By Erik Beck
I remember the moment when I first figured out that Natasha Howard was going to be a great player.
The moment occurred during the second home game of the year for the Minnesota Lynx in 2016, playing against the Indiana Fever, their Finals opponents from the prior season. The Lynx had traded mainstay backup forward Devereaux Peters to the Fever in exchange for Howard in the offseason and, at the time, I wasn’t sure exactly what kind of a player Howard was going to be for the Lynx.
That quickly changed on a fastbreak opportunity for the Fever. An open layup was almost assured when Howard, in what has become one of her trademarks, sped out of nowhere and blocked both the ball and the very idea of a basket being scored on the play out of this plane of existence.
“Oh,” I thought. “The Lynx have a really special player here.”
I don’t know what it was about that play that convinced me of this. After all, there are plenty of players that block shots on a regular basis. The moment could have been a one-off, a spectacular play that was relevant only for that instant. However, watching the play unfold in person, something about how she moved, how she effortlessly leaped into the air and hung suspended there for a moment before rejecting the shot made me a believer.
Howard would make similar remarkable displays of athleticism and skill routine as she played a key role off the bench in the Lynx’s run to the 2016 Finals and the team’s 2017 championship. She had several memorable performances during this time, including an impressive playoff series against the Phoenix Mercury and a game in 2016 during the Olympic break when she led the U.S. Select Team in scoring, nearly upsetting the U.S. Women’s Olympic team in their scrimmage (Howard scored 24 points on 8 of 13 shooting in just over 18 minutes of play including 18 points in the fourth quarter alone).
The qualities that made Howard great with the Lynx have made her a perfect fit with the Seattle Storm. Her addition to their starting lineup transformed both Seattle’s offense and defense this season, allowing both to rise to the league’s elite.
On offense, Howard is an ultra-efficient scorer. Her speed in the open floor is almost unmatched in the league, making her a fantastic target in transition (Remarkably, for as fast as she makes it down the floor, there always seems to be an extra gear that she never quite gets to because she is constantly keeping her head up and measuring her pace to make sure she catches the pass and finishes the play).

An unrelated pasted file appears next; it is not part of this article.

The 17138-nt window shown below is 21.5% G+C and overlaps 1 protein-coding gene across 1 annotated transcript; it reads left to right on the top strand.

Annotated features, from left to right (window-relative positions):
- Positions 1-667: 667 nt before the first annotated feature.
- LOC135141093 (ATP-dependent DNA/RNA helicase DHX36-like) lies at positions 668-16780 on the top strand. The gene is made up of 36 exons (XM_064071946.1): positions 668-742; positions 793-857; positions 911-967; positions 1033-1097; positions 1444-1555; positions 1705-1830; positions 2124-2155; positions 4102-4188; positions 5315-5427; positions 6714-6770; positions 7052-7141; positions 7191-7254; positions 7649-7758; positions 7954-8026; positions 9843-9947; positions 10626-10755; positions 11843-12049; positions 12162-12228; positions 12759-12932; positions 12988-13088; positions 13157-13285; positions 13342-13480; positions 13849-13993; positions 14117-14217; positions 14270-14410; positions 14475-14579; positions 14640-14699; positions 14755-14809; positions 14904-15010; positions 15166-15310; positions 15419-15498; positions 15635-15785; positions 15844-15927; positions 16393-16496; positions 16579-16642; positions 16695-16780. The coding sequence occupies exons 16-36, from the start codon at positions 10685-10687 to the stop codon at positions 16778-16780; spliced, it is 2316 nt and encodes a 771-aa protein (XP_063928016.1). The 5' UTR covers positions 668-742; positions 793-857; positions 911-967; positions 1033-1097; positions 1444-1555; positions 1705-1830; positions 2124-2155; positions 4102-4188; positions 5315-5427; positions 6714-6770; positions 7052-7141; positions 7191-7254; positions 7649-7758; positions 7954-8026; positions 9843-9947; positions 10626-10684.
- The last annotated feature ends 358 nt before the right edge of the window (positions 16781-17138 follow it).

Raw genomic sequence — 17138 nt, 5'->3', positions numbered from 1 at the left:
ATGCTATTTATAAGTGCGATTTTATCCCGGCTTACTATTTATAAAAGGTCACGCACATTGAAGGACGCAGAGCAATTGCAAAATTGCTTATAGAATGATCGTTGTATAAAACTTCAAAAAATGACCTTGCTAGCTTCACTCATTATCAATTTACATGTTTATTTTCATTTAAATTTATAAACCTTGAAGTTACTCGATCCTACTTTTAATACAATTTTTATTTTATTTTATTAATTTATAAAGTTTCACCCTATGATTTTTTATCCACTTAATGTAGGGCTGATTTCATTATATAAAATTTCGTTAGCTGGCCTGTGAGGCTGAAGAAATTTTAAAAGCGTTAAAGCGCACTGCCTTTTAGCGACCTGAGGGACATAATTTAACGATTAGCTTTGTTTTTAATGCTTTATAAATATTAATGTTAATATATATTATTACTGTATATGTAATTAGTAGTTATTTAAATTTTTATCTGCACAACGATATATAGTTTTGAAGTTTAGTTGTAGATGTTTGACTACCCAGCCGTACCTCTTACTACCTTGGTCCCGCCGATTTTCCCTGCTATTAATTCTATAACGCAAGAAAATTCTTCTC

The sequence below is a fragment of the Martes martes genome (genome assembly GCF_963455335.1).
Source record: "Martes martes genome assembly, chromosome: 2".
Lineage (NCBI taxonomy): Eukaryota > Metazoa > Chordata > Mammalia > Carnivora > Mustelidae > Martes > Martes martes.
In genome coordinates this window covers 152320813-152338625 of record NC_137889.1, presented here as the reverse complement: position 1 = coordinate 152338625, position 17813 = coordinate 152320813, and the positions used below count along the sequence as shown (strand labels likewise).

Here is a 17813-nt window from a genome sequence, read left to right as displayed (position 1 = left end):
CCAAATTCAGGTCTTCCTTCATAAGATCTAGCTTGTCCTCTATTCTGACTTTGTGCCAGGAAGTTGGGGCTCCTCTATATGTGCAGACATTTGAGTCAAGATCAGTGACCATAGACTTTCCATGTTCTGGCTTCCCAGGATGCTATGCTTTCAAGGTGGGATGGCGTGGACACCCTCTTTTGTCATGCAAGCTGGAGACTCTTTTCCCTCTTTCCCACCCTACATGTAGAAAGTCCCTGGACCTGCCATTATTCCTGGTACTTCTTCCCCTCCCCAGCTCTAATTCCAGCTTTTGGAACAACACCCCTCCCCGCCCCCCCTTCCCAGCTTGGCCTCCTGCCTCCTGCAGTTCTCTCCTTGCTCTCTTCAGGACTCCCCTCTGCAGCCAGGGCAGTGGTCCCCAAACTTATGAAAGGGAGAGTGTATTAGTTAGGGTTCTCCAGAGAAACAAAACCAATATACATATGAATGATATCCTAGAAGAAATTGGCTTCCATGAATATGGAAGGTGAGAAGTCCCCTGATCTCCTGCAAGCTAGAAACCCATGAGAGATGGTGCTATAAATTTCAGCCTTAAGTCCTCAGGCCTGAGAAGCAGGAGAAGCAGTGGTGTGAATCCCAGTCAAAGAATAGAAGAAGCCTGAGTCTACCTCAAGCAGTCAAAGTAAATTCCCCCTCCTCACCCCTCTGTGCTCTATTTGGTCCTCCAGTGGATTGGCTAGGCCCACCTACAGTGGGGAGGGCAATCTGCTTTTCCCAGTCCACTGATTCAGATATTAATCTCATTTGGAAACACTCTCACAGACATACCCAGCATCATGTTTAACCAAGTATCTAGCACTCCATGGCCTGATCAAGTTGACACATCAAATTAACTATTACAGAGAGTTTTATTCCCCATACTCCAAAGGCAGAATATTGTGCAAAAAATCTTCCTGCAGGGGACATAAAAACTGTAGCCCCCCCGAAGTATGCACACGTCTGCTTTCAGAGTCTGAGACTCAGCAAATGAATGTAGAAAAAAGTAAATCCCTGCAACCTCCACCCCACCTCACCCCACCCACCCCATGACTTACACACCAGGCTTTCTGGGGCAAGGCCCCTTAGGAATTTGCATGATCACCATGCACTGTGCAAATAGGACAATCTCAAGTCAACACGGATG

Howard is also a very good post-up player. She is very strong for her size, has a variety of moves and counters, and can finish through contact, bullying smaller players while using her quickness against larger players.
What might be most impressive about Howard’s offensive game, however, is her uncanny ability to make herself wide-open in pick and rolls. Howard is so good at slipping screens in pick and rolls that it almost seems like she makes opposing defenses forget that she exists for a crucial moment—one second she’s setting a screen, the next she’s catching the ball under the basket with no defender anywhere near her. This season (per Synergy), Howard scored 1.367 points per possession as the roller on pick and roll plays, the third best mark in the league (her teammate and league MVP Breanna Stewart had the highest mark at 1.419 points per possession).
On defense, Howard is adept both at guarding post players and switching out onto guards. She is an impressive shot blocker (especially for her size at 6-foot, 2-inches) and is very good at helping and recovering in defensive rotations.
Howard had a remarkable season for the Storm, averaging 13.2 points per game (24th in the league), 6.4 rebounds per game (16th in the league), 1.2 steals per game (13th in the league), and 2.0 blocks per game (2nd in the league). She shot 54.7 percent from the field (7th in the league) and set career highs in 3-point percentage (32.7 percent) and from the free throw line (79.8 percent). Howard was 9th in the league in both Win Shares and Win Shares per 48 minutes (both career highs). She also posted her lowest turnover percentage of her career at 14.9 percent. Her elite pick and roll skills and improved 3-point percentage allowed Seattle to spread the floor and pick-and-roll teams to death. At the same time, her ability to switch on defense as well as to help and recover gave the Storm great defensive versatility.
All of Howard’s skills were on full display in the Storm’s closeout game against the Washington Mystics to win the Storm’s third WNBA title. In what was easily the best performance of her WNBA career, Natasha Howard scored the first seven points for the Storm, and finished the game with 29 points on 11 of 14 shooting (2 of 2 from three-point range, 5 of 6 on free throws), 14 rebounds (including 6 offensive rebounds), 3 assists, and 2 blocks. She played absolutely stifling defense on Elena Delle Donne and was very active and made quick rotations in help defense. She made winning play after winning play on her way to clinching her second championship.
Ultimately, that is the story of Howard’s career. No matter what role she has played for the teams she has played on, she has always contributed to winning. Howard has now been to the WNBA Finals for the last four years on three different teams with her rookie season being the only year that she did not make it to the Finals in her career thus far. She is just the 3rd player in WNBA history to win a WNBA championship in consecutive years with two different teams after Kelly Schumacher (2007 Mercury, 2008 Shock) and Le’coe Willingham (2009 Mercury, 2010 Storm). She is also the first WNBA player in 8 years to win back-to-back championships.
Natasha Howard is a winner, pure and simple. I found out two years ago that Howard was going to be a great player. Now the rest of the world knows too.